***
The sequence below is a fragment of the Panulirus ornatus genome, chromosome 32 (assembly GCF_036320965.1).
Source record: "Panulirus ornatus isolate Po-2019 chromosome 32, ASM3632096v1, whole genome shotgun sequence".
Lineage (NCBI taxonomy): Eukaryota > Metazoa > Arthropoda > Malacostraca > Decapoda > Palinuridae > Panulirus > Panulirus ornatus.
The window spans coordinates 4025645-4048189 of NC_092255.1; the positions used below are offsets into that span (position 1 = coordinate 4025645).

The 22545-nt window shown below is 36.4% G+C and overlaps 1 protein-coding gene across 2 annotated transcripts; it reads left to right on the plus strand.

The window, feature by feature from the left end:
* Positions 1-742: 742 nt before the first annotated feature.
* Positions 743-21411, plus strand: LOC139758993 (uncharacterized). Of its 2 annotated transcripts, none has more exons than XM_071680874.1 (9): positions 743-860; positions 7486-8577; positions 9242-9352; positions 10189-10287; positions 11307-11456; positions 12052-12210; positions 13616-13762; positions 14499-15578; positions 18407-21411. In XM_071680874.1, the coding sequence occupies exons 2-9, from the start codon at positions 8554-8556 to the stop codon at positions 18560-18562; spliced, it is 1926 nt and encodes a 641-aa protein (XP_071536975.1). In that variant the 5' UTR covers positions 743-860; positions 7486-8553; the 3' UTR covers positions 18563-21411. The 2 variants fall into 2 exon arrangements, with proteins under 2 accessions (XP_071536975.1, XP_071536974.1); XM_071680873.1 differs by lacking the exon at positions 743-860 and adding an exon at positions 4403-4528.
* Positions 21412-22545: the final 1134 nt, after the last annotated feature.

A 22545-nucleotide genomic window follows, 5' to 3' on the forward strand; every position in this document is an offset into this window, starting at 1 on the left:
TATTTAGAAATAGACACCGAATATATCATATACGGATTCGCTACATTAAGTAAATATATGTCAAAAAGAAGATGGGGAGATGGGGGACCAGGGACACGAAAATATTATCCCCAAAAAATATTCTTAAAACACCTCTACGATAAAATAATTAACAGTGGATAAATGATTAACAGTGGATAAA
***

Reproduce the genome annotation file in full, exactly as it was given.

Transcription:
The sequence below is a fragment of the Panulirus ornatus genome, chromosome 32 (assembly GCF_036320965.1).
Source record: "Panulirus ornatus isolate Po-2019 chromosome 32, ASM3632096v1, whole genome shotgun sequence".
Lineage (NCBI taxonomy): Eukaryota > Metazoa > Arthropoda > Malacostraca > Decapoda > Palinuridae > Panulirus > Panulirus ornatus.
The window spans coordinates 4025645-4048189 of NC_092255.1; the positions used below are offsets into that span (position 1 = coordinate 4025645).

The 22545-nt window shown below is 36.4% G+C and overlaps 1 protein-coding gene across 2 annotated transcripts; it reads left to right on the plus strand.

The window, feature by feature from the left end:
* Positions 1-742: 742 nt before the first annotated feature.
* Positions 743-21411, plus strand: LOC139758993 (uncharacterized). Of its 2 annotated transcripts, none has more exons than XM_071680874.1 (9): positions 743-860; positions 7486-8577; positions 9242-9352; positions 10189-10287; positions 11307-11456; positions 12052-12210; positions 13616-13762; positions 14499-15578; positions 18407-21411. In XM_071680874.1, the coding sequence occupies exons 2-9, from the start codon at positions 8554-8556 to the stop codon at positions 18560-18562; spliced, it is 1926 nt and encodes a 641-aa protein (XP_071536975.1). In that variant the 5' UTR covers positions 743-860; positions 7486-8553; the 3' UTR covers positions 18563-21411. The 2 variants fall into 2 exon arrangements, with proteins under 2 accessions (XP_071536975.1, XP_071536974.1); XM_071680873.1 differs by lacking the exon at positions 743-860 and adding an exon at positions 4403-4528.
* Positions 21412-22545: the final 1134 nt, after the last annotated feature.

A 22545-nucleotide genomic window follows, 5' to 3' on the forward strand; every position in this document is an offset into this window, starting at 1 on the left:
TATTTAGAAATAGACACCGAATATATCATATACGGATTCGCTACATTAAGTAAATATATGTCAAAAAGAAGATGGGGAGATGGGGGACCAGGGACACGAAAATATTATCCCCAAAAAATATTCTTAAAACACCTCTACGATAAAATAATTAACAGTGGATAAATGATTAACAGTGGATAAA